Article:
But to many users, IBM's new iSeries.mySeries marketing campaign is a gimmick and not one that's likely to get anyone to buy the system.
It sure did make users feel special, though.
"Frankly, I'm an iSeries geek and proud of it," said Jesus Bautista, systems engineer, John Wiley & Sons, Somerset, N.J., who touted an iSeries.mySeries bumper sticker across the front of his shirt.
Rolled out during the COMMON IT Education Conference & Expo last week, the image campaign leverages the affection iSeries users have for the platform. IBM passed out temporary tattoos, pins, bumper stickers and T-shirts with the slogan, "iSeries.mySeries," and played video footage with real iSeries users professing their love for their iSeries. One user said his relationship with the iSeries has lasted longer than both of his marriages.
Al Zollar, iSeries general manager, said this attachment is unique to the industry.
"We're tapping into the raw passion these guys have for their servers," said Zollar, who flashed his tattoo to hundreds of users during the conference's iSeries Nation session, receiving uproarious applause.
"This is the most loved server in the industry."
The brain child of IBM marketing guru Malcom Haines, the campaign is intended to raise awareness among non-iSeries users. It is part of an overall strategy developed by Zollar to add to the platform's customer base by improving its image.
Although the iSeries is considered by many to be unmatched in scalability, flexibility and security, sales recently have been less than stellar. While hardware sales overall were encouraging (up 16%), iSeries revenue actually dropped 7% in Q1. Much of it was blamed on the anticipation of a new Power5 server. Still, the news was particularly discouraging, if not unexpected, because of a seemingly healthy 2003. iSeries revenue was up 12% last year and, according to IBM, it signed 2,000 new customers worldwide. It gave users a glimmer of hope.
Clearly, IBM executives realize the platform needed some sort of a jolt.IBM also rolled out last week two other major marketing campaigns. A print ad campaign showcasing IBM's new iSeries server, the i5, as a consolidation server ran in The Wall Street Journal and will also run in other general business publications, such as Business Week magazine.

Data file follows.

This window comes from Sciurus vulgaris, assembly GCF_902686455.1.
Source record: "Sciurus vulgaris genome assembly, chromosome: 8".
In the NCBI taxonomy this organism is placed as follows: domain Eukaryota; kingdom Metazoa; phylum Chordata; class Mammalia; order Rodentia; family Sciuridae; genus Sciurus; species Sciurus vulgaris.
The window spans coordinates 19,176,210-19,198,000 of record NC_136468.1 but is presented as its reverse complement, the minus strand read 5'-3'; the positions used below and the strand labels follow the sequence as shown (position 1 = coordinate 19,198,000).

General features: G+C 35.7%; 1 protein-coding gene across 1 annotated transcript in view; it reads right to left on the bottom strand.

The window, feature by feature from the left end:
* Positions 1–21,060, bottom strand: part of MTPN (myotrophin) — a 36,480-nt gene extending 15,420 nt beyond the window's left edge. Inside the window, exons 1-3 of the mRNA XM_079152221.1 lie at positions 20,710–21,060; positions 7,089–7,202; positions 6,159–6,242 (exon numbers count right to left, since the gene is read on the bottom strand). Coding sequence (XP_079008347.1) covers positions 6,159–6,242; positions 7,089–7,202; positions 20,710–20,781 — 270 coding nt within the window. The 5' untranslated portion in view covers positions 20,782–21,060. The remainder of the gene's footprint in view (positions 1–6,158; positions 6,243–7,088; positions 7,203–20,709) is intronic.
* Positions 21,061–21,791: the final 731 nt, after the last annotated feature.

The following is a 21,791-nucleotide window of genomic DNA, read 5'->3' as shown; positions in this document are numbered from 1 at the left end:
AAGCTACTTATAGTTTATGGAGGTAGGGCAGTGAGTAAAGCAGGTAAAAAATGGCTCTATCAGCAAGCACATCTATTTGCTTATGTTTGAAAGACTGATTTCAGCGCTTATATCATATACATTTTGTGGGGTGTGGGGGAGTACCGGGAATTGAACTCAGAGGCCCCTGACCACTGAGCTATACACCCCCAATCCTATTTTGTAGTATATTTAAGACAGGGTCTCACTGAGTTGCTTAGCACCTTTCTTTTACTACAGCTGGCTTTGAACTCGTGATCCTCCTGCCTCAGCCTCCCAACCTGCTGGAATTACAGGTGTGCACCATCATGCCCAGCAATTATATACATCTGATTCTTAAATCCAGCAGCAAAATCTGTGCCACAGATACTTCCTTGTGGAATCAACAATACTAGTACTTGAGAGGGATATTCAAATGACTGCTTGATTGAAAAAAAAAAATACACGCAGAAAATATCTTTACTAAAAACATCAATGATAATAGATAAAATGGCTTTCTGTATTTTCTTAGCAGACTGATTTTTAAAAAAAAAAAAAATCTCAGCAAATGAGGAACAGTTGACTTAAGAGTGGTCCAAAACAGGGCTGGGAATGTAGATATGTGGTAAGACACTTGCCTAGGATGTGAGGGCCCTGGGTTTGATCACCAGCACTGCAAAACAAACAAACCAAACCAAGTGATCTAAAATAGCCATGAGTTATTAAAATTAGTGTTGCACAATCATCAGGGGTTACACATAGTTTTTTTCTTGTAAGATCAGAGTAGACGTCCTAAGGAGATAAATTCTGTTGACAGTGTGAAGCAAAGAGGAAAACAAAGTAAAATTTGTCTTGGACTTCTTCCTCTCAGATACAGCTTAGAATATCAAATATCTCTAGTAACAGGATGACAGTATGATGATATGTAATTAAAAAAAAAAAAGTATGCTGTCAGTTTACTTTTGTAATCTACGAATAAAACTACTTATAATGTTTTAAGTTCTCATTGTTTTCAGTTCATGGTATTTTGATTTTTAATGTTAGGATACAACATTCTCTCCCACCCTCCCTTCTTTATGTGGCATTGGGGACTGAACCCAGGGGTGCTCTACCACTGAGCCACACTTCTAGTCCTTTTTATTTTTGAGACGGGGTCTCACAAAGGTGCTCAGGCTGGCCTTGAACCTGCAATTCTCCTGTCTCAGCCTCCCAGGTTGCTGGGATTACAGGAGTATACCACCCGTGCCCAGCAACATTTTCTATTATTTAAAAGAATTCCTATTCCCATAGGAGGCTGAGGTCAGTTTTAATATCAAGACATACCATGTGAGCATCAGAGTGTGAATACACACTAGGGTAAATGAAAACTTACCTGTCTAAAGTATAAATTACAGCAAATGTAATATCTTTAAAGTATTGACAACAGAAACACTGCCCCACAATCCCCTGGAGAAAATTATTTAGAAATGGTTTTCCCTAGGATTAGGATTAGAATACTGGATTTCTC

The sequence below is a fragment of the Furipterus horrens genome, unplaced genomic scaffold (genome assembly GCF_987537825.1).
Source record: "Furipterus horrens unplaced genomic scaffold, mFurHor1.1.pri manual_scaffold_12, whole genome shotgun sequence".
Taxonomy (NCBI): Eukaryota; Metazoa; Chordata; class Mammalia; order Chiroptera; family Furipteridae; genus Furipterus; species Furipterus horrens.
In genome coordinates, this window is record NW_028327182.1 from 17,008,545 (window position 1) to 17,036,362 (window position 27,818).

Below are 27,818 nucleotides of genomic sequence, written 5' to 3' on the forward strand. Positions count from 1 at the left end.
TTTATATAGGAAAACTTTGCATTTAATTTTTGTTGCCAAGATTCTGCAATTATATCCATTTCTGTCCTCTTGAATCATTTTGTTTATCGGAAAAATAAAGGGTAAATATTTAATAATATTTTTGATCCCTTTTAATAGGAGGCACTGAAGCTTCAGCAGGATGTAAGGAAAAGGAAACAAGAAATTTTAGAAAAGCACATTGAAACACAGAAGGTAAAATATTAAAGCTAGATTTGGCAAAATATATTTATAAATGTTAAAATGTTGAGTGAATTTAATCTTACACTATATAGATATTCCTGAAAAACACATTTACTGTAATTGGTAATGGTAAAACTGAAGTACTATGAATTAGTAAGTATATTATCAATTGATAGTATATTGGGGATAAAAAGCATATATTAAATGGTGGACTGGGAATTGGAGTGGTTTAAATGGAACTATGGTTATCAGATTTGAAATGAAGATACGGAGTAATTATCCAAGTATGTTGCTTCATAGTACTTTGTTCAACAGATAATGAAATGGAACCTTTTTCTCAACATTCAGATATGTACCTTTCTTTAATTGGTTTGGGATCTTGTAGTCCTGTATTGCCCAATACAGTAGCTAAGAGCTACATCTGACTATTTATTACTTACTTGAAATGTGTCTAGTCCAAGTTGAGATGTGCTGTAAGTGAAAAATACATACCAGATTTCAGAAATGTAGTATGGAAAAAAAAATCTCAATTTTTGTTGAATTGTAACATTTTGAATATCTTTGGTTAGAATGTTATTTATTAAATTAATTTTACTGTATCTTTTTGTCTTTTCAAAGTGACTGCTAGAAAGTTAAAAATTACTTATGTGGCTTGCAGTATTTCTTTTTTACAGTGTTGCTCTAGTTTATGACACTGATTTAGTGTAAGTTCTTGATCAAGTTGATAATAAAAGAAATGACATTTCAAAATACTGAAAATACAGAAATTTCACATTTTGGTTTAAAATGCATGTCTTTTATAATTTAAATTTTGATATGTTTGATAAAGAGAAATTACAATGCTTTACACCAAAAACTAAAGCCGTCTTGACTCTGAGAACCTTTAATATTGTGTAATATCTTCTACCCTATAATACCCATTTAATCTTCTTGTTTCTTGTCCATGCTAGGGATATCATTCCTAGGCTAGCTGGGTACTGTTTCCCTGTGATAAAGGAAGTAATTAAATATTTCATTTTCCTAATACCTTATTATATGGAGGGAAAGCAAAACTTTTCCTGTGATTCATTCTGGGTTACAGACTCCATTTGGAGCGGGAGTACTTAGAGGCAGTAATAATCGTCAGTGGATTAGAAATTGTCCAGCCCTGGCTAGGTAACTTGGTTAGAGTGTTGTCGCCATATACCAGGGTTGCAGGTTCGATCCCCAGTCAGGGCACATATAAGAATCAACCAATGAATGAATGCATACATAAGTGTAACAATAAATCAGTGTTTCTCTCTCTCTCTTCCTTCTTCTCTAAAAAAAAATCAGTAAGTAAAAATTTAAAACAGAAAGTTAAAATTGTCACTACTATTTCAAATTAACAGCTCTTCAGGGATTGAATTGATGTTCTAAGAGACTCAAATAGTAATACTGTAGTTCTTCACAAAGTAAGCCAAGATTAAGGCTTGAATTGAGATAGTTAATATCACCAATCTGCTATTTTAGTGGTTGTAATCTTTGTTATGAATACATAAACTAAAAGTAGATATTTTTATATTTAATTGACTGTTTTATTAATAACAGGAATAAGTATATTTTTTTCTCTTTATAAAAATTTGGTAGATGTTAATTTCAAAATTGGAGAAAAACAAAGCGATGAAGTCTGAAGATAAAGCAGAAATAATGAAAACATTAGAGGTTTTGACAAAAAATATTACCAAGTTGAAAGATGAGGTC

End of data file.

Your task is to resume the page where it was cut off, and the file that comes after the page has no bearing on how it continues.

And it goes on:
And, to the surprise of many, IBM will test the waters with an iSeries television ad in two Midwest cities. Like the print ad, the television ad portrays the iSeries as the means to end-server sprawl.
All the campaigns come at a time when IBM has delivered on a four-year long strategy to reposition the iSeries as a competitively priced powerful server. On Monday, IBM announced the i5 server, the first iSeries to use the Power5 chip. IBM also announced an aggressive new pricing model that essentially eliminates the argument that the iSeries is too expensive.
"We're giving users tools to convey what's so special about the platform," said Cecelia Maresse, vice president of iSeries marketing, about the iSeries.mySeries campaign. She said the campaign would also include access to analysts' reports, white papers and user testimonials via its Web site.
"So they can spread the word as to why they love the iSeries," said Maresse.
While many users sported iSeries.mySeries tattoos and T-shirts throughout the conference, it was simply for the fun it. Some picked up extra tattoos to take home to their kids. Users wearing the black long-sleeved T-shirts (from catalog retailer Lands End) with the iSeries.mySeries logo were the envy of many.
Although a few thought IBM was helping to raise awareness, many users were encouraged by its attempt to get the iSeries some branding play outside the user base.
"We're in that land between the PC and the mainframe and no one except us knows that the iSeries exists," said LuAnn Deibert, program manager, Caesars Entertainment, Las Vegas, Nev. "[This campaign] makes a statement about how great a machine this is. It's not just for us iSeries geeks."
One attendee was encouraged by IBM's attempt to brand the platform based on testimonials rather than just listing its features, but he wasn't sure Big Blue could pull it off.
"IBM is lousy at creating a brand for the iSeries," said Larry Bolhula, vice president, Arbor Solutions, Grand Rapids, Mich., IBM business partner and consultant. "I don't know if they're going to get people to go out there and buy one, but this is a different way of dropping this thing on their laps."
Bill Hansen, co-founder of iSeries training company Manta Technologies, Barrington, Ill., said he was all for an image campaign but was stumped by the name change. When he first heard the two news models of the iSeries would be named i5, he was under the impression the name "iSeries" would no longer exist. "Then, I see this campaign that says iSeries.mySeries. Well, which is it?"Still, he's hopeful that the campaign will have its intended effect. "If people hear that message, they'll investigate," he said. "Then when IBM comes to call, people will be more open."
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